My sister and I got into a knock-down, drag-out fight over the weekend. One of those ruin-your-day, blood-boiling, want-to-throw-something emotional outbursts. (We missed the opportunity to fight daily as teenagers, so we occasionally try to make up for lost time.)
We were both upset because the other sister should’ve been doing something differently, and we were frustrated that the other sister couldn’t see why they were wrong.
When we talked, though, what we realized was that we were both right. I was entirely justified in my frustration with her, and she was absolutely justified in her frustration with me. Considering the stories that we had spun concerning what the other person was doing, and why they were doing it, we were right to be frustrated with the other one.
We were also both “wrong.”
Once I heard her perspective, I understood why she was frustrated with me, and vice versa.
We each explained why the story that the other person had told themselves — the story that justified the high-horses we were sitting on — was not accurate.
Given her reality of the situation, the story that I had invented about her was wrong — and so was the tale she created about me.
It was a circumstance where I didn’t have to be wrong for her to be right.
We understood. Neither one of us apologized in the traditional sense of “I was wrong, you were right.” (A small victory since I usually apologize as a knee-jerk reaction to almost anything.)
My sister and I agreed to trust that we’d try to remember that the other must have their reasons for whatever it is she is doing.
That’s a tough one. Everyone wants to be “right.”
But, we don’t have to decide who is right or wrong (perhaps it’s better if we do not).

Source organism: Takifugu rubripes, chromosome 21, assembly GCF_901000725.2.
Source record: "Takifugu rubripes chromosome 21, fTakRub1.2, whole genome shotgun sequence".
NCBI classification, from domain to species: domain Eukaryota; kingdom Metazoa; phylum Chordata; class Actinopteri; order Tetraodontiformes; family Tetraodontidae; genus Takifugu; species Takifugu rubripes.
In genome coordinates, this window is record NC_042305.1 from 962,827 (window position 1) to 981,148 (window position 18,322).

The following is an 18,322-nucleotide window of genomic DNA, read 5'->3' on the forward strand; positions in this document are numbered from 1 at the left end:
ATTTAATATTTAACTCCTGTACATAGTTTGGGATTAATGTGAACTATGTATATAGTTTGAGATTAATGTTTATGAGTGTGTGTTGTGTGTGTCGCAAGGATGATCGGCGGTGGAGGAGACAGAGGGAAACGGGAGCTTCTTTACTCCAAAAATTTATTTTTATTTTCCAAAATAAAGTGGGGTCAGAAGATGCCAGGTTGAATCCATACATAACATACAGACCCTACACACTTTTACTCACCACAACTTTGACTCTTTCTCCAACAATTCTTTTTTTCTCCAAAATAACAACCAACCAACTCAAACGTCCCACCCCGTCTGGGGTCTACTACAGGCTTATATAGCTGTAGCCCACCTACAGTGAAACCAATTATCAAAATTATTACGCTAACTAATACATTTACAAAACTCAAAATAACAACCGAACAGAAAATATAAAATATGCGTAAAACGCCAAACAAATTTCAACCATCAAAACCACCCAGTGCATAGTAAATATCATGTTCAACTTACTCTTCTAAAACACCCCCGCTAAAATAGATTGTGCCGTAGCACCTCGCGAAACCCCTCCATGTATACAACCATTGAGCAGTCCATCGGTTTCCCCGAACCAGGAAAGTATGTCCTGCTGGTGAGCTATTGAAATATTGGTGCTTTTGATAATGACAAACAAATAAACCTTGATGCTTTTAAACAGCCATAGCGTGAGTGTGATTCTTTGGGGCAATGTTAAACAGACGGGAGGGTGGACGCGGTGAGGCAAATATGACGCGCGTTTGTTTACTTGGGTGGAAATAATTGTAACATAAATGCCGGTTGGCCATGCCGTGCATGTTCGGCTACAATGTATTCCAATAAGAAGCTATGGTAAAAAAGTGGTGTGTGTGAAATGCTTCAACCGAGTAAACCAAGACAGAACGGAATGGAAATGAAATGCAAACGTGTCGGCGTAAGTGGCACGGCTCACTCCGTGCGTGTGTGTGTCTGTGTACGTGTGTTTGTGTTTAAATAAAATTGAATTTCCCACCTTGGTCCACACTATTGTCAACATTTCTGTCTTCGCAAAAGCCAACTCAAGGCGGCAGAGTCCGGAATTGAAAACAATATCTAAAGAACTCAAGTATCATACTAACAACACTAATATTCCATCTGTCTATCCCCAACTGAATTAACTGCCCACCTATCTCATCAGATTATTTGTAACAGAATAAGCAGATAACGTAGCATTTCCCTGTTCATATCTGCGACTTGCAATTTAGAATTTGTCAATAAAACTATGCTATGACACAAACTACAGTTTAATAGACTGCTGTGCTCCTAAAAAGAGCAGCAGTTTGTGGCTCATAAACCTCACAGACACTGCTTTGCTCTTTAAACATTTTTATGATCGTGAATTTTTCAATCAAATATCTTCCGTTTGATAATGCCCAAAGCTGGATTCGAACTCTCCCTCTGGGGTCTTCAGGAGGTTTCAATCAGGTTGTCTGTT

There isn’t always only one right or one wrong answer.
There’s a point of view and an understanding, and we can both be wrong and right at the same time—especially when dealing with those closest to us.
It reminded me of something I read recently:
“We all experience life differently, and there are multiple theories on what’s best, what’s moral, what’s right and what’s wrong. Our opinions and beliefs tend to change depending on our time, place, and circumstance, so it’s important to remember that other people’s perspective on reality is as valid as our own.
[T]he opposite of what you know is also true.
No matter how certain we are about our version of the truth, we must humbly accept the possibility that someone who believes the exact opposite could also be right (according to their time, place, and circumstance). This is the key to forgiveness, patience, and understanding.
Having said that, tolerance does NOT mean accepting what is harmful. Oftentimes the lesson we are to learn is when to say “no,” the right time to walk away, and when to remove ourselves from the very cause of anguish.”
— Timothy Hawkeye (author of Buddhist Bootcamp)
Even in scenarios where we are “right,” we should acknowledge that there may be more than one right.
There are disagreements where there isn’t anything to resolve. There’s little that you could, or would, have done differently. The best you can do is decide that everybody was right, everybody was wrong, let go of the disagreement and move forward.
Let go of the story you told yourself about why someone did something (or didn’t) because that story wasn’t true (and so what if it was).
Holding on to the story is what is damaging. Healing comes from releasing the story and the judgment. The lesson for me to learn wasn’t within the fight itself; it was that sometimes you can understand the other person’s perspective and say… okay.
Wishing you a few moments of clarity amidst the chaos,
Have you ever been in this scenario? If so, I’d love to hear about it! Leave a comment below or shoot me an email. Please share this post via social media using the buttons below!